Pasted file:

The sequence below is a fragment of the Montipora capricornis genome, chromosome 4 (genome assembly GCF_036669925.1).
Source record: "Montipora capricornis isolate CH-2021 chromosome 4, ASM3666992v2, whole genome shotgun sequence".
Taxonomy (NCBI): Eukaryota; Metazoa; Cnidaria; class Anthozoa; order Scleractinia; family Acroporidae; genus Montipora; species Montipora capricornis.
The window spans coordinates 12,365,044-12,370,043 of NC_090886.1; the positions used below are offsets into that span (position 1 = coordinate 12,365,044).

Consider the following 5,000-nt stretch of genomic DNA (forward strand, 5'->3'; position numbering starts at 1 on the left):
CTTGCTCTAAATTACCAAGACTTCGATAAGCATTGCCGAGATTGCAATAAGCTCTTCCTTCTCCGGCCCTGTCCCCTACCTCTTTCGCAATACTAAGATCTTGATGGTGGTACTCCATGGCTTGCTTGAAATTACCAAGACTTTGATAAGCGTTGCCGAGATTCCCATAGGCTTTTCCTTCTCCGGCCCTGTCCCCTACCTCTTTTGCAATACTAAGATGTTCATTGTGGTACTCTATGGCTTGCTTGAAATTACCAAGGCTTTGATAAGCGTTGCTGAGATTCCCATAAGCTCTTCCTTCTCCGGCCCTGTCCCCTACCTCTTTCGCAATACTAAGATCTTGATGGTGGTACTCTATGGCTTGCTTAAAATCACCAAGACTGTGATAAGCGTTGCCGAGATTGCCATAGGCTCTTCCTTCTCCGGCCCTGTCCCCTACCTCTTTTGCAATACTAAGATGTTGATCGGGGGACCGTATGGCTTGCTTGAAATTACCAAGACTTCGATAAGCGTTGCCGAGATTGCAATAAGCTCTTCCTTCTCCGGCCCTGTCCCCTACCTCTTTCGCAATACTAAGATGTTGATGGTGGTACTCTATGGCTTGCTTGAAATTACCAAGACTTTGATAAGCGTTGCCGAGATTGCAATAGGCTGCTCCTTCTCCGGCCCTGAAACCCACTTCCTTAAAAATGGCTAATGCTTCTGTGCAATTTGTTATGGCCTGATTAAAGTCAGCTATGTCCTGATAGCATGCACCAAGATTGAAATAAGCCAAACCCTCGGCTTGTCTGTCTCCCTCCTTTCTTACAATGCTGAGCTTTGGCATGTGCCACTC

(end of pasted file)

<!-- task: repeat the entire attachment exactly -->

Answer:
The sequence below is a fragment of the Montipora capricornis genome, chromosome 4 (genome assembly GCF_036669925.1).
Source record: "Montipora capricornis isolate CH-2021 chromosome 4, ASM3666992v2, whole genome shotgun sequence".
Taxonomy (NCBI): Eukaryota; Metazoa; Cnidaria; class Anthozoa; order Scleractinia; family Acroporidae; genus Montipora; species Montipora capricornis.
The window spans coordinates 12,365,044-12,370,043 of NC_090886.1; the positions used below are offsets into that span (position 1 = coordinate 12,365,044).

Consider the following 5,000-nt stretch of genomic DNA (forward strand, 5'->3'; position numbering starts at 1 on the left):
CTTGCTCTAAATTACCAAGACTTCGATAAGCATTGCCGAGATTGCAATAAGCTCTTCCTTCTCCGGCCCTGTCCCCTACCTCTTTCGCAATACTAAGATCTTGATGGTGGTACTCCATGGCTTGCTTGAAATTACCAAGACTTTGATAAGCGTTGCCGAGATTCCCATAGGCTTTTCCTTCTCCGGCCCTGTCCCCTACCTCTTTTGCAATACTAAGATGTTCATTGTGGTACTCTATGGCTTGCTTGAAATTACCAAGGCTTTGATAAGCGTTGCTGAGATTCCCATAAGCTCTTCCTTCTCCGGCCCTGTCCCCTACCTCTTTCGCAATACTAAGATCTTGATGGTGGTACTCTATGGCTTGCTTAAAATCACCAAGACTGTGATAAGCGTTGCCGAGATTGCCATAGGCTCTTCCTTCTCCGGCCCTGTCCCCTACCTCTTTTGCAATACTAAGATGTTGATCGGGGGACCGTATGGCTTGCTTGAAATTACCAAGACTTCGATAAGCGTTGCCGAGATTGCAATAAGCTCTTCCTTCTCCGGCCCTGTCCCCTACCTCTTTCGCAATACTAAGATGTTGATGGTGGTACTCTATGGCTTGCTTGAAATTACCAAGACTTTGATAAGCGTTGCCGAGATTGCAATAGGCTGCTCCTTCTCCGGCCCTGAAACCCACTTCCTTAAAAATGGCTAATGCTTCTGTGCAATTTGTTATGGCCTGATTAAAGTCAGCTATGTCCTGATAGCATGCACCAAGATTGAAATAAGCCAAACCCTCGGCTTGTCTGTCTCCCTCCTTTCTTACAATGCTGAGCTTTGGCATGTGCCACTC